Freelancing has become an extremely popular method of securing an income. Not only does it allow you to work whatever hours you like, but you can be flexible with the type of clients you take on and you make the rules as you go. However, as much as it offers freedom, it can also be very restrictive at times and you might feel like you’re being ordered around more than you were at your previous job.
But despite the ups and downs, there is a great sense of accomplishment when you send your first invoice and get paid. To help you along the way here is a complete guide on how to go from nothing to getting your first payment from a client. It will walk you through all the steps and it will be as general as possible, while also giving plenty of examples. This is invaluable freelancing advice that you’d be wise to follow!
Step 1: Don’t quit your job
It’s a common misconception that you need to quit your current job to put enough time and effort into a freelancing career. This is false. Unless you have a lot of savings accumulated you should never, under any circumstances, quit your current day job until you have a steady line of clients or you feel that your day job is holding you back.
Step 2: Discover why you want to freelance
Imagine you’re holding a steady job that’s more than enough to pay the bills and feed yourself. You need to ask yourself why you’d give that up for a life of freelancing. Is it because you prefer the freedom of working alone, do you have a condition or illness that’s affecting your ability to travel to work, or do you want a change of pace?
Going freelance is a big decision that should never be taken lightly and it needs an unwavering commitment. If you’re still unsure about what you want, then take freelancing as a side job and test the waters before you dive in.
Step 3: Develop a skill
Don’t just assume that whatever you graduated with can be turned into a freelancing career. Sure, perhaps you were great at art and design at school and you fancy yourself an artist. However, do you have what it takes to turn that skill into a job, or do you just draw for recreation? Contrary to popular belief, turning something you love into a job can completely ruin your enjoyment of that activity. For that reason, you might want to twist your skills to be more industry friendly.
For example, if you love to write fiction then perhaps consider a freelance writing job for reviews and news—fictional writing is hard to turn into a source of income, but many publications around the world love to hire new writers to report on various things.
Step 4: Build a portfolio
Unlike traditional jobs that want both experience and qualifications, a regular freelancing job usually doesn’t require you to have qualifications—you just need an excellent portfolio. “Portfolio” is just a fancy term for a history of work that you’ve done. You need to have a decent amount of experience and to display that, you need to set up a website to show your completed works or a blog that will link to things you’ve done.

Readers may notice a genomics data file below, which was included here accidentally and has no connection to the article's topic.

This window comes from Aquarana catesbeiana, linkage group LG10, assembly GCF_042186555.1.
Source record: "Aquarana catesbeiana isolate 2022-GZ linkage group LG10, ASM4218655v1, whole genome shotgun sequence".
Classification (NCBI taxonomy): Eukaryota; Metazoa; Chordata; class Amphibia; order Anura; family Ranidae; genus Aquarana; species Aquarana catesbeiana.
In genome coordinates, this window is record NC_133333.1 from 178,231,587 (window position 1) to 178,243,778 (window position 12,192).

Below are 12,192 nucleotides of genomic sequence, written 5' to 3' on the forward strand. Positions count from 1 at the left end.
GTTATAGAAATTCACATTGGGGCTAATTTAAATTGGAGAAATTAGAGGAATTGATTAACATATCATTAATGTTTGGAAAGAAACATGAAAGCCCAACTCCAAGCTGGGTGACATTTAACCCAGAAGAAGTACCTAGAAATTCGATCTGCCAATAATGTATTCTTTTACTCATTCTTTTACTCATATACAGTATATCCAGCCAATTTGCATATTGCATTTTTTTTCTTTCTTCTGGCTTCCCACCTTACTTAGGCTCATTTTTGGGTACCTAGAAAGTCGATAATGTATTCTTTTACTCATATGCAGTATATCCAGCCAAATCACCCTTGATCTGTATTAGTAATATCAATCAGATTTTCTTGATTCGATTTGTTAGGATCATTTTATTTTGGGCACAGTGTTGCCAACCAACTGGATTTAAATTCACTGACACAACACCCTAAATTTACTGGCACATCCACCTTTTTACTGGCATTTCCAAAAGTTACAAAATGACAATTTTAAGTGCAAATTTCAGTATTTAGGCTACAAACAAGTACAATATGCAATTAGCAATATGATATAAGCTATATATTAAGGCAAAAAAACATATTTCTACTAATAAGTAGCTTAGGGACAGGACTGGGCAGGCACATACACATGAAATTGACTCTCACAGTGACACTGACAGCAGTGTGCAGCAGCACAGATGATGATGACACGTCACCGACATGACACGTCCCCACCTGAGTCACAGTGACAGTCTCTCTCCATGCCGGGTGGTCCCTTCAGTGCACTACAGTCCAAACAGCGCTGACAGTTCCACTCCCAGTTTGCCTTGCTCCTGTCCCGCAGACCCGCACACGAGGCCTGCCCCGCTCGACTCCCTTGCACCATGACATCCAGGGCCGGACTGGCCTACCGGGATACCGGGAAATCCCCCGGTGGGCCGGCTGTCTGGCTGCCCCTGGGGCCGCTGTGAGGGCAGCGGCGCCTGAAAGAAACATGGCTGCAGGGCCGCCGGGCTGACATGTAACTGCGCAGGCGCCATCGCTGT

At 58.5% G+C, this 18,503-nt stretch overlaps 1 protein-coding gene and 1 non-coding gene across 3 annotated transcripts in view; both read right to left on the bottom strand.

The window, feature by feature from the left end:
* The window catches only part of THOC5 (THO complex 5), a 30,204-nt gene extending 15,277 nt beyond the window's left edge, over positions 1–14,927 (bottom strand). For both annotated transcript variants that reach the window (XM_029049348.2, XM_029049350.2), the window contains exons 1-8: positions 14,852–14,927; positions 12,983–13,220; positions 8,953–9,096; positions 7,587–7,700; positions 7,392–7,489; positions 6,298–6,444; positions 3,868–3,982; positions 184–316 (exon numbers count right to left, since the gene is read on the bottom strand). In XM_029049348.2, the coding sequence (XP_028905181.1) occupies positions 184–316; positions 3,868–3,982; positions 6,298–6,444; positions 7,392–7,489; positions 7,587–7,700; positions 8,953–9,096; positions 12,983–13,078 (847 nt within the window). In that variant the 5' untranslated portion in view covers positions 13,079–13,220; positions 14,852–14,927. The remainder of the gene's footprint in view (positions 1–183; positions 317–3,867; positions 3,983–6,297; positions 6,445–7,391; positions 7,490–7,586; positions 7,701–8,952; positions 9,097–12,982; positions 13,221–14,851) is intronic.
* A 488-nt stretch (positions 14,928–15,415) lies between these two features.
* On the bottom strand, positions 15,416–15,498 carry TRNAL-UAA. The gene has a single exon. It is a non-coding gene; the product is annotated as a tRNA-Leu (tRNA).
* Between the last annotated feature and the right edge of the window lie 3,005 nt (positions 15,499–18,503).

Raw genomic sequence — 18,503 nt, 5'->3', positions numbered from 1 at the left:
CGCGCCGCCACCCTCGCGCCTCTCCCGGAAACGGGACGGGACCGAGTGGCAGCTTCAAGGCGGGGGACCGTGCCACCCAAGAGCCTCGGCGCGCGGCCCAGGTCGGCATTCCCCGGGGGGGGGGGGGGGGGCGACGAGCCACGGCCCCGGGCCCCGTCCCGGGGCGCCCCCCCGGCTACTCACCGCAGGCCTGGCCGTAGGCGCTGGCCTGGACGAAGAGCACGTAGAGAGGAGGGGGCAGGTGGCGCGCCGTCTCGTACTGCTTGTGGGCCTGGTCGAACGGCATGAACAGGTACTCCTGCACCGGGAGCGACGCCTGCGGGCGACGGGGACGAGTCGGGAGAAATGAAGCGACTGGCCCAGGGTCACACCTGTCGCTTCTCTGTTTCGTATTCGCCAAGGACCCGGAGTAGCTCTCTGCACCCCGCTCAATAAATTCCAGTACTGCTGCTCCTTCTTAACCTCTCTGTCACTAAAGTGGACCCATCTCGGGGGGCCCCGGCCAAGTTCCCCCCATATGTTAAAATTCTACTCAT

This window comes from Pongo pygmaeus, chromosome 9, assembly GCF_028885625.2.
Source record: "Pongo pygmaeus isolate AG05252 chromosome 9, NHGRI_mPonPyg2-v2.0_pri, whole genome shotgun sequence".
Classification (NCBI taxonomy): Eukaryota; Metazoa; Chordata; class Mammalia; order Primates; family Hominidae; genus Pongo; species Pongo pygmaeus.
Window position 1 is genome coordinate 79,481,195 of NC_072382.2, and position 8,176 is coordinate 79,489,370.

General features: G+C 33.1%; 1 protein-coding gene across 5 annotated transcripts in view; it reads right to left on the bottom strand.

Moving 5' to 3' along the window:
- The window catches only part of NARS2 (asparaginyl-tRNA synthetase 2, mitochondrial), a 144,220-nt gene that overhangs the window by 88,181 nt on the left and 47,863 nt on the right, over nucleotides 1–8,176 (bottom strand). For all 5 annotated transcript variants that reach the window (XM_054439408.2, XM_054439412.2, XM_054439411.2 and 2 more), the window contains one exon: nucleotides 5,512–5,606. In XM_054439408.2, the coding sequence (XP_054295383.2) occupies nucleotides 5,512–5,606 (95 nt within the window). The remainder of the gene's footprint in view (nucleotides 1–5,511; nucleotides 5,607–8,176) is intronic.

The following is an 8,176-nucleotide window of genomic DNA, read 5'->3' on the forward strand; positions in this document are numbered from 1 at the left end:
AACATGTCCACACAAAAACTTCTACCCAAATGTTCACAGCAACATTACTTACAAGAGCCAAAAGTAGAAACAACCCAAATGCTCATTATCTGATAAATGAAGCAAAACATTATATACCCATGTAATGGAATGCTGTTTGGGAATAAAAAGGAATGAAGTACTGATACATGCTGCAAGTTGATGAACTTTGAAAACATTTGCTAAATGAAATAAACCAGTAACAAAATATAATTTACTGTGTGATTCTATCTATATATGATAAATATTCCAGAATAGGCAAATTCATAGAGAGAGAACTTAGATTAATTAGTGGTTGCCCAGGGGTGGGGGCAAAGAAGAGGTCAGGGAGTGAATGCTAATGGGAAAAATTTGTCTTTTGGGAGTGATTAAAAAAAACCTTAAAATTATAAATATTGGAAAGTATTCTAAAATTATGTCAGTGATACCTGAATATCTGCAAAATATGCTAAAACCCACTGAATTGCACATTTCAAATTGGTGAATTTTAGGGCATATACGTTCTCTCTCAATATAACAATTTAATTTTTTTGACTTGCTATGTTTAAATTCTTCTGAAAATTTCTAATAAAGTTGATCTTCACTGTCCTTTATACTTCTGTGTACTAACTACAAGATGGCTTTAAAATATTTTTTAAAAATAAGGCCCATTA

Let’s say you want to start as a graphics designer that takes commissions. Without a portfolio, most clients won’t come to you for help unless they expect you to work as a volunteer. It’s also possible to create works of art and samples to add to your portfolio. If you’re a budding writer, then start up a blog and write about various things and add it to your resume when you pitch ideas to potential clients.
Step 5: Pitch ideas and send resumes
Work isn’t going to come to you and there aren’t many legitimate websites where you can put your freelancing skills to use for money. The best way to get clients is to network and work as a volunteer for a while. Look for startup companies and websites that are willing to buy your services for cheap, advertise your services on various online websites and local publications, and pitch ideas to online websites.
You can’t be scared of interacting with people and you have to be willing to take the initiative if you want to get noticed.
Step 6: Manage your time and complete your work
Most volunteer positions won’t impose deadlines on you, but it’s still a good idea to use tools for managing time so that you can get the most out of each day. It doesn’t take long to set up and having a set schedule is a great way to build accurate estimates of how long your work will take.
Once you’ve received assignments, you want to try and finish them as soon as you can and with high-quality results. Even if it’s just a volunteer assignment you want to have some shining examples of your work to display in your portfolio. The reason you work for free at the beginning is just to build up experience, which is why it’s recommended you start freelancing while working a regular job.
Step 7: Upgrading to paid work
Throughout your time working as a volunteer or for small change, you need to continuously look for new opportunities. Keep pitching ideas to several publications, keep looking online for paid positions and never stop building up your portfolio. Word of mouth and references from people you’ve networked with are great ways to get jobs, but online job portals can also serve as good places to look because many outsourcing companies recruit freelancers to work under their banner.
Step 8: Getting paid
Once a job is complete, you need to write an invoice. There are many guides online on how to create your own, but if you want to save time then it’s a good idea to register for cloud accounting software that can help you manage your finances and invoices.
Remember that you’re going to be self-employed, so register for the appropriate tax and try to manage your money properly. As soon as you start getting a steady stream of clients, you can quit your day job, take on more work and live the dream.